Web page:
While ransoms have surpassed the hundreds of thousands mark, the goal is to set a price that makes it either cheaper or easier for the victims to pay the ransom then to recreate or restore the compromised systems, especially when the victim has a sense of urgency. Today’s ransoms show that this can still be very costly, especially when it comes to lost operational time and data. We’ve seen many examples where companies didn’t have the proper backups in place and decided to pay the ransom so that they could resume normal business operations, and that will obviously be a pressing concern for the affected Trusts.”
John Madelin, CEO at Reliance acsn, adds: Hospitals can make particularly soft targets for hackers due to the need to focus on putting tight budgets into patient care. As with other organisations, there is also a tendency to use an array of cyber-defence systems which inevitably work in silos and this very patchwork of ‘protection’ lulls institutions into a false sense of security when in reality they’re incredibly exposed. “Security strategies in the healthcare sector need a holistic treatment, with a more integrated, better executed, end-to-end approach – rather than multiple stand-alone security solutions working in siloes. The healthcare sector can engineer a culture-shift that will make it more resilient to cyberattack, allowing it to provide better care and prevent the need to cancel operations and treatments because of their networks being targeted by hackers.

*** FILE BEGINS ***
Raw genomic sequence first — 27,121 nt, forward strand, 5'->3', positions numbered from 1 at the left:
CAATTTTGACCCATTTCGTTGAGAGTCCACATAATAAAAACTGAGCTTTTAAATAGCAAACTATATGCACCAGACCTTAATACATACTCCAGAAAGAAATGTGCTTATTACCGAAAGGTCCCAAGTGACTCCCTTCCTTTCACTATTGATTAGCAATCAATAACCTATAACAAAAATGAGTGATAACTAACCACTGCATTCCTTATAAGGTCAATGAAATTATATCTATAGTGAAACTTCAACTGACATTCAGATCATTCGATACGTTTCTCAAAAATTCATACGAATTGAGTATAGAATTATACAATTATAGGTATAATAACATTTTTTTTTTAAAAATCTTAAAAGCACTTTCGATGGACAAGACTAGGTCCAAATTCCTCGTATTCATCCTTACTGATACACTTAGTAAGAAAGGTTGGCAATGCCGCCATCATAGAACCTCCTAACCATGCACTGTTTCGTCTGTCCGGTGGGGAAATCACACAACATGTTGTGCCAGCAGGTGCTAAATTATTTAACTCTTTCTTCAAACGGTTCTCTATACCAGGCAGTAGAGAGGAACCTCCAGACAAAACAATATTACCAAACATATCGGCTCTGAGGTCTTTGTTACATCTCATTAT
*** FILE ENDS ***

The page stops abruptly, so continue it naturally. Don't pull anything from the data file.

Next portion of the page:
There could be consequences beyond the disruption of medical services. Creighton Magid, a partner at the international law firm Dorsey & Whitney, commented “Although much of the focus in cybersecurity is in preventing data breaches, this attack points to the potential for an entirely different type of damage: shutting down entire businesses, hospital systems, banks, and critical infrastructure. Let’s hope that the attack on the National Health Service in Britain is simply a matter of inconvenience, and that nobody is denied essential care. But what happens if someone is, and is harmed as a result? What if a US hospital were attacked similarly, and someone’s health were to be seriously impacted? Beyond the human tragedy, it would suggest possible new liability targets, starting with the hospital that failed to ensure that it had updated all of its patches.”
Law firm Kemp Little’s head of data protection and privacy, Nicola Fulford, underlined this by saying: this is a stark reminder that everything is potentially vulnerable – and every business has a responsibility at some level under the law to protect against it even if absolute prevention is impossible.”
When the government announced unfavourable changes in taxes for self-employed staff a lot of IT technicians sub-contracted to NHS Trusts stepped away from their roles, leaving the NHS vulnerable to assaults like the present one. And some IT experts argue that the root cause of this attack was the use of non-standards- compliant internet browser technology used by Microsoft in the widely used Windows XP software. There is better, safer software that should be used. The Secretary of State for Health has told NHS Trusts to strengthen their IT defences (a pretty obvious response), whilst not conceding that his government’s budget squeeze has increased rather than decreased vulnerability to cyber attack.